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Planning a Winter Break in a Covid-19 World

With coronavirus guidelines continually changing, a winter break may seem like a distant dream. Of course, holidays will need a little more research and planning than usual, but a winter getaway could still be on the cards. Below, we’ve summarised the vital things to consider for this year’s holiday.

Planning a Winter Break in a Covid-19 World
Olivia Barnes-Brett
· 5 min read

With coronavirus guidelines continually changing, a winter break may seem like a distant dream. Of course, holidays will need a little more research and planning than usual, but a winter getaway could still be on the cards. Below, we’ve summarised the vital things to consider for this year’s holiday.

A staycation in Great Britain

It isn’t easy to make a confident decision about where to go on a winter break in a COVID-19 world. As a result, staying close to home may be a cost-effective option and even reduce cancellation risks, depending on the terms and conditions of your stay.

A staycation is defined as “a holiday in which you stay at home and visit places near to where you live, or a holiday in your own country”. According to research by The Cairn Collection, searches for trips to Cornwall have risen by up to 325% compared with last year. There are so many beautiful areas of the UK to choose from, that you may be spoilt for choice!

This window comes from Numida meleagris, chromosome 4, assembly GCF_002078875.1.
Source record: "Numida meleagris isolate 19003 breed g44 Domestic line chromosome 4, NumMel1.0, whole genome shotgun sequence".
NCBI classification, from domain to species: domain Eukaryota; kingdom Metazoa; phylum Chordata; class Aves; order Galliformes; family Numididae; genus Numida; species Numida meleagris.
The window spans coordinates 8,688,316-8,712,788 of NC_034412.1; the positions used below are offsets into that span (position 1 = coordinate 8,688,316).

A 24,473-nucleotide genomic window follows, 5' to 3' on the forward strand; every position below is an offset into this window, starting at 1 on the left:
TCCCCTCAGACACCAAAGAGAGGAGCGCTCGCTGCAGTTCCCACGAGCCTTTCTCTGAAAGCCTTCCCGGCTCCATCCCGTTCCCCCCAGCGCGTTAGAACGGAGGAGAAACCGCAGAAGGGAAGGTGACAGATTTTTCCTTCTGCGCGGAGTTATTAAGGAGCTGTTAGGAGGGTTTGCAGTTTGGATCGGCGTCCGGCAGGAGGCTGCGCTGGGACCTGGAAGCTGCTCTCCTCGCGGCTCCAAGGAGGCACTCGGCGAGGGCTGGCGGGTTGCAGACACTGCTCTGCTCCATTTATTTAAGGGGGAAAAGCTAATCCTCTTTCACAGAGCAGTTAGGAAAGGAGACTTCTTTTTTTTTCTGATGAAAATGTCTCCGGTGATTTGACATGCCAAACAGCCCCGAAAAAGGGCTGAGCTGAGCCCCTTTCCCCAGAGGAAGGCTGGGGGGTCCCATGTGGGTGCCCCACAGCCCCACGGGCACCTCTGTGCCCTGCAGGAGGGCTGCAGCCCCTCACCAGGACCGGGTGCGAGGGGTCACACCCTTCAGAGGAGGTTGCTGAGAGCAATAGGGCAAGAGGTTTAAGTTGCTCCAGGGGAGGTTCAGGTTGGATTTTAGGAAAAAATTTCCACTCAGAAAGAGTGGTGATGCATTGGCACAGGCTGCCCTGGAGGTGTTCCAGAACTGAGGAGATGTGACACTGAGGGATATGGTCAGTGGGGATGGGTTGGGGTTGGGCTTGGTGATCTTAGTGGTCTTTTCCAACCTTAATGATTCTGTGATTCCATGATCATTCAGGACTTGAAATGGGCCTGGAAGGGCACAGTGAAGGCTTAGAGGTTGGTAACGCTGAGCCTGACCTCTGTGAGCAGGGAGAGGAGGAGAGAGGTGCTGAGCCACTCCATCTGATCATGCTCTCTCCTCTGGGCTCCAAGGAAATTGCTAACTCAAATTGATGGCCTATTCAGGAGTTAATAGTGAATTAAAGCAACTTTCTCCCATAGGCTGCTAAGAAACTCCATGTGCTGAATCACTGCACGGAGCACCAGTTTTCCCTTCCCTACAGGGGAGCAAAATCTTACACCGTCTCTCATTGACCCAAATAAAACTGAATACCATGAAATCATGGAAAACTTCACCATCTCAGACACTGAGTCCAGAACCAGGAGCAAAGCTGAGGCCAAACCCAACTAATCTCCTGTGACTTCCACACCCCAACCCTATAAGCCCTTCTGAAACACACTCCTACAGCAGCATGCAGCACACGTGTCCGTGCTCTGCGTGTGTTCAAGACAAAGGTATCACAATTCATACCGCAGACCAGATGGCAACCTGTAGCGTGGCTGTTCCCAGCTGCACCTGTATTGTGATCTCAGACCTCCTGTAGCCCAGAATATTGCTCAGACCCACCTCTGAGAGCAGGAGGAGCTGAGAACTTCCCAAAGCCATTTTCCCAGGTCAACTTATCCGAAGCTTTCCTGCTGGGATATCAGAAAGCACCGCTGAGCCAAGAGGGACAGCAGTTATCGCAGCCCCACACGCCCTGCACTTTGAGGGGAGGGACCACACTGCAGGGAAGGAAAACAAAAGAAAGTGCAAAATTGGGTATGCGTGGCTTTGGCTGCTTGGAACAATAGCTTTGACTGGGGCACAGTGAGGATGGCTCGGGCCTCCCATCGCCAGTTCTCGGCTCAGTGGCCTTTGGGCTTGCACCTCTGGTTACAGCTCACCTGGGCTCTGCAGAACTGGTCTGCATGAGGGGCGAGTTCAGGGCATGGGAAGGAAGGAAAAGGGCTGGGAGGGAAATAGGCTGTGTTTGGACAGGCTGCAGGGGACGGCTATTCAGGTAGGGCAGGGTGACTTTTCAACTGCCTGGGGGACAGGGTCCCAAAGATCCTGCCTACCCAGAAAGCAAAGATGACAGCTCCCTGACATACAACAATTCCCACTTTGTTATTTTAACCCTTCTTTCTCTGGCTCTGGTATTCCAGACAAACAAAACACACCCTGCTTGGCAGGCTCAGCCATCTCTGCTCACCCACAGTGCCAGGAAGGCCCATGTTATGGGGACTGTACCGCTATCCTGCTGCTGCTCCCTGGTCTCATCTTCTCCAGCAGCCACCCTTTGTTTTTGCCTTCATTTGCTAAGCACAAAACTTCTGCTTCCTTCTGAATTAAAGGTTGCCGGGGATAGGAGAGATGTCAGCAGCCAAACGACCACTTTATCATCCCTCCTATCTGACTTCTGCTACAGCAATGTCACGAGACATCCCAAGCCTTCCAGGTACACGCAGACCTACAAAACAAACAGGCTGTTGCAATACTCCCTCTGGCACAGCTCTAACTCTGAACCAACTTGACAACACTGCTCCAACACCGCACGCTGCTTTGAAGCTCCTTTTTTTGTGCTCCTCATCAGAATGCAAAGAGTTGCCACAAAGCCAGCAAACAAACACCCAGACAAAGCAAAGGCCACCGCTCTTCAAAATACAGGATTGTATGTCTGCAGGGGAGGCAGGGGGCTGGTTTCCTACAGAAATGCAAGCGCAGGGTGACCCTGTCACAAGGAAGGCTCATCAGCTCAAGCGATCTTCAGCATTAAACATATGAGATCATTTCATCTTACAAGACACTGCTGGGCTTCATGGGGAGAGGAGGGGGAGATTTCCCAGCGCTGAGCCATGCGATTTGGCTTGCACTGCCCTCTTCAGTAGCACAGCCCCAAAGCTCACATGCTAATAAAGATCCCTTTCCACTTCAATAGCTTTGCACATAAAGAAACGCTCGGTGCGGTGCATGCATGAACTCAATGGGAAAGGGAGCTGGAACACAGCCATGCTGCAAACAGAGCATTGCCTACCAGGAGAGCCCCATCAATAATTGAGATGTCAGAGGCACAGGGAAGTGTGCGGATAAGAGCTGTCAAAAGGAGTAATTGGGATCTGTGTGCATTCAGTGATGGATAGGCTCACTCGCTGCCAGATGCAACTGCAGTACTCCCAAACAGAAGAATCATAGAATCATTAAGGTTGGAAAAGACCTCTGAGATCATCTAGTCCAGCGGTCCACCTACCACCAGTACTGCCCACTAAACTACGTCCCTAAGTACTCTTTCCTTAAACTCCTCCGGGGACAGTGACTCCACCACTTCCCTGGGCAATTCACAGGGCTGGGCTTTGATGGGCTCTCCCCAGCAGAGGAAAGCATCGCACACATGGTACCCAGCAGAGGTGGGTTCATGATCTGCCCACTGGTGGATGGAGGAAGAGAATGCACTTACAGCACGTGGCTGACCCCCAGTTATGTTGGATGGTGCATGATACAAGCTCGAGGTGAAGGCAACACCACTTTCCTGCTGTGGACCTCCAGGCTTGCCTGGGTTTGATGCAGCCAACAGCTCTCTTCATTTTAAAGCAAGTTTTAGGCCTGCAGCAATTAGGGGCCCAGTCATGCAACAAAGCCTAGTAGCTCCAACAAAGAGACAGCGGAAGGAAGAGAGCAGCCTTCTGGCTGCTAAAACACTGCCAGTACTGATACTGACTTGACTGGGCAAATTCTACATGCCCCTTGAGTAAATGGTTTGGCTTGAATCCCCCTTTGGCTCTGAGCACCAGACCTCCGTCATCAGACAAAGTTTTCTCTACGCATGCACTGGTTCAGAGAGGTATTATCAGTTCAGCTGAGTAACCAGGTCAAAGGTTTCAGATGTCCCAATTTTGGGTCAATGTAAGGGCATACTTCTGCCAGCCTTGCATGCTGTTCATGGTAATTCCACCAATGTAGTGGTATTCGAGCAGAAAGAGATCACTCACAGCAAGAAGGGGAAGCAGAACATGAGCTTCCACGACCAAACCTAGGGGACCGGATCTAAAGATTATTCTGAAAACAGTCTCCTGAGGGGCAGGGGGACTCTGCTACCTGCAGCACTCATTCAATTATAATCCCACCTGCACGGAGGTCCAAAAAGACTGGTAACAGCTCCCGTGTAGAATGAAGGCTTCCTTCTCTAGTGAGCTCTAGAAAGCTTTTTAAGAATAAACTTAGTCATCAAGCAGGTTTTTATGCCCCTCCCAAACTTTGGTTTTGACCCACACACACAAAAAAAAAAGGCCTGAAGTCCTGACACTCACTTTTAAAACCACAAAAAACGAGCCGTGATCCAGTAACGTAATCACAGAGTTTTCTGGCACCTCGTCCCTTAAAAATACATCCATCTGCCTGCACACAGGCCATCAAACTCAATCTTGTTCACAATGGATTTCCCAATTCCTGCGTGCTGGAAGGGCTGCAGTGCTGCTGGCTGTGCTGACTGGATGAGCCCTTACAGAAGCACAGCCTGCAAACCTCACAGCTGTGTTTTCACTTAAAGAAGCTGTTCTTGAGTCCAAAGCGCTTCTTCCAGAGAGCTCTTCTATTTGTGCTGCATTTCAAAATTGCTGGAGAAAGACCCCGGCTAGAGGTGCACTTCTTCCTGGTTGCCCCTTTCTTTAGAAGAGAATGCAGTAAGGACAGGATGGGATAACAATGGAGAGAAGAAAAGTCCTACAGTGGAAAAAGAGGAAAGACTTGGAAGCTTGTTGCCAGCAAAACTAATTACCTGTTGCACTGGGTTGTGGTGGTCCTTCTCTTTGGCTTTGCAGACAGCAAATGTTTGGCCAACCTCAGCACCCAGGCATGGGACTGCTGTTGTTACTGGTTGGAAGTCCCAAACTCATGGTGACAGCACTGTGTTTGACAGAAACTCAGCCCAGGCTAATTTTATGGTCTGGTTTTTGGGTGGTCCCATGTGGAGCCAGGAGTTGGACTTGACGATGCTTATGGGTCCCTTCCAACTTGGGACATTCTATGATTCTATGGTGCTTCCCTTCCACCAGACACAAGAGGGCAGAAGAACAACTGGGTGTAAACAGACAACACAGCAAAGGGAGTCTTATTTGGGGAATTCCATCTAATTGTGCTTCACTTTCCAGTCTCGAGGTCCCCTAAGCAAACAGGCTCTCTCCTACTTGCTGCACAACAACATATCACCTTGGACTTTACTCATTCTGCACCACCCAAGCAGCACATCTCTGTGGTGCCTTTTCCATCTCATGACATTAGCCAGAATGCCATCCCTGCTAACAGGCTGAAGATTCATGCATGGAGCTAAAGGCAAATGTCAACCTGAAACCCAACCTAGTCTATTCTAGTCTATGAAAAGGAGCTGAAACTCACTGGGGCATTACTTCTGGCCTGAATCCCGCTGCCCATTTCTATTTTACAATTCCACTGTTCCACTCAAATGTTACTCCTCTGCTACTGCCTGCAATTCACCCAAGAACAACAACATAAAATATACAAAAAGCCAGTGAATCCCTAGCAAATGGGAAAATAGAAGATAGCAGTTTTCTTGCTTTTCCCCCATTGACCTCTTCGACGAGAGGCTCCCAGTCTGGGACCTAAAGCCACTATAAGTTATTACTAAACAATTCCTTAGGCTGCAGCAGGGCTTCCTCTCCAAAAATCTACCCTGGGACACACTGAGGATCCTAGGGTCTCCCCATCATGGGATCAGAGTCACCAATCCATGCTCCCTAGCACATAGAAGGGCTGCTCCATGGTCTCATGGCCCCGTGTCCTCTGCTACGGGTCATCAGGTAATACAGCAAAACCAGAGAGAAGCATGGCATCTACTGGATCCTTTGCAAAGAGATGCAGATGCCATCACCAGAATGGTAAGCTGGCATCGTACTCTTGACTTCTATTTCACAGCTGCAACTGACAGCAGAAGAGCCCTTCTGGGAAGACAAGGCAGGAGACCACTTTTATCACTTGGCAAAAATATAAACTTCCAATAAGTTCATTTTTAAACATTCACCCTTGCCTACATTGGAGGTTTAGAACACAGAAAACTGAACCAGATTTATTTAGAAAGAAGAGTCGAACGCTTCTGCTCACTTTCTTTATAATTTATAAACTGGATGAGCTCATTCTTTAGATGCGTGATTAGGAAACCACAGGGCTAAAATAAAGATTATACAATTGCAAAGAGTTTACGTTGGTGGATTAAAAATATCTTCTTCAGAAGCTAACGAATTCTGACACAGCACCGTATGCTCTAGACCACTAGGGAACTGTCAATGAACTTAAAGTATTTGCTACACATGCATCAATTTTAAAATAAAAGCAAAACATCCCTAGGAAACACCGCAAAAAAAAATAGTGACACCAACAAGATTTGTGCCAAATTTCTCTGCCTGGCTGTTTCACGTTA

Ideas for breaks include holiday villages, city breaks, and spa resorts. For the more adventurous, countryside holidays are an option. Wherever you decide to go, you’ll need to wrap up warm and take note of any restrictions. Although it’s easy enough to drive across the Welsh and Scottish borders, local Coronavirus laws are applicable.

Many UK hotels and B&Bs have started to offer policies that allow last-minute changes or cancellations. This means that you could get your money back if your plans change or new restrictions come into effect.

Thinking of going abroad?

Before departing on any holiday, visiting the Foreign, Commonwealth & Development Office webpages (FCDO) is a must. Their pages list essential information for British travellers as part of the UK government’s official website. The travel advice section lists countries alphabetically, with information on factors such as Coronavirus, safety and security, local laws and customs, and entry requirements.

While it’s a good idea to check this website before any holiday, travel advice is more crucial than ever in a COVID-19 world. You’ll need to consider the restrictions you face both abroad and upon your return to the UK. Local coronavirus laws and quarantine requirements change rapidly as the rate of infection rises in both Britain and abroad.

Things to consider when choosing your destination include:

  • Are foreign nationals allowed to enter the country?
  • Will you need to quarantine upon arrival?
  • Do you need specific travel documents?
  • Should you to carry out a test before you travel?
  • What will you do if you develop symptoms abroad?
  • When you return, will you need to quarantine?

When do you want to travel?

Planning in advance